King St. Louis IX (1214-1270) reigned over France for thirty-five years. The son of Louis VIII, the young king ascended to the throne in 1235 and soon showed himself to be a just and able administrator. Louis was impartial and merciful in dispensing justice (even forgiving nobles who rebelled against his reign). He insisted on upholding the rights of each of his subjects, and sometimes held court beneath a grove of trees away from his royal residence, so that even the lowliest peasant would feel free to approach him.
At the age of nineteen, Louis married Marguerite of Provence (who was herself only twelve). Though she was by nature arrogant and restless, she was charmed by Louis’ piety and love, and they and their ten children had a happy family life.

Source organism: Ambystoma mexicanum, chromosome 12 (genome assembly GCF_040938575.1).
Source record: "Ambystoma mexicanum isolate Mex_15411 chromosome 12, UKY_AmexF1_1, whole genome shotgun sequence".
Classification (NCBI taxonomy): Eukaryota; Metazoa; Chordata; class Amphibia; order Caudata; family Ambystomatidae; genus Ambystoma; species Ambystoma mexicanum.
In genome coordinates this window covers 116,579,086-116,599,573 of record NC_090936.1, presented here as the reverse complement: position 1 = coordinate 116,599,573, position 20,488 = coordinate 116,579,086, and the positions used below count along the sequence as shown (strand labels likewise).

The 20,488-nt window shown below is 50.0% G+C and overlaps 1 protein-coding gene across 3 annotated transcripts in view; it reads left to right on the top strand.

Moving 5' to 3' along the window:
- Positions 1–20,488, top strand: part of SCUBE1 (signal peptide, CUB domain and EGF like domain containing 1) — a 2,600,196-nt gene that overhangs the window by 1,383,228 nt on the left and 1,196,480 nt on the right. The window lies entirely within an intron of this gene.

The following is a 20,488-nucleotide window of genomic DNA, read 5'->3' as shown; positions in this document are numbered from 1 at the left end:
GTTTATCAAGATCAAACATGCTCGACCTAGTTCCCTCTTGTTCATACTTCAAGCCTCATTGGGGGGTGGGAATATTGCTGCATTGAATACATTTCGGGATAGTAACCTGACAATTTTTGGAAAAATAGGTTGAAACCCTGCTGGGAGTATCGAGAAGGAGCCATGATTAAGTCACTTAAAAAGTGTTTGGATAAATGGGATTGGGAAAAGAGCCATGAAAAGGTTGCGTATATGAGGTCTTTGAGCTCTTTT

King Louis sought to bring this same harmony to France. He replaced trial by combat with an examination of witnesses, had written records kept at the royal court, and established numerous hospitals where he himself often cared for lepers and the sick. With the exception of his involvement in the Crusades, France was at peace during his reign.
Louis led an army which in 1248 captured an Egyptian port city from the Moslems, but soon afterward the Crusaders were defeated and Louis was taken prisoner. After being ransomed, Louis returned to France, but led another Crusade in 1270. This was even less successful than the earlier effort, and Louis died of dysentery in the city of Tunis. St. Louis, after whom the American city in Missouri is named, was canonized in 1297.
Other Saints We Remember Today
St. Joseph Calasanctius (Calasanz) (1648), Priest, Founder of Piarists
St. Patricia (665), Virgin, Patron of Naples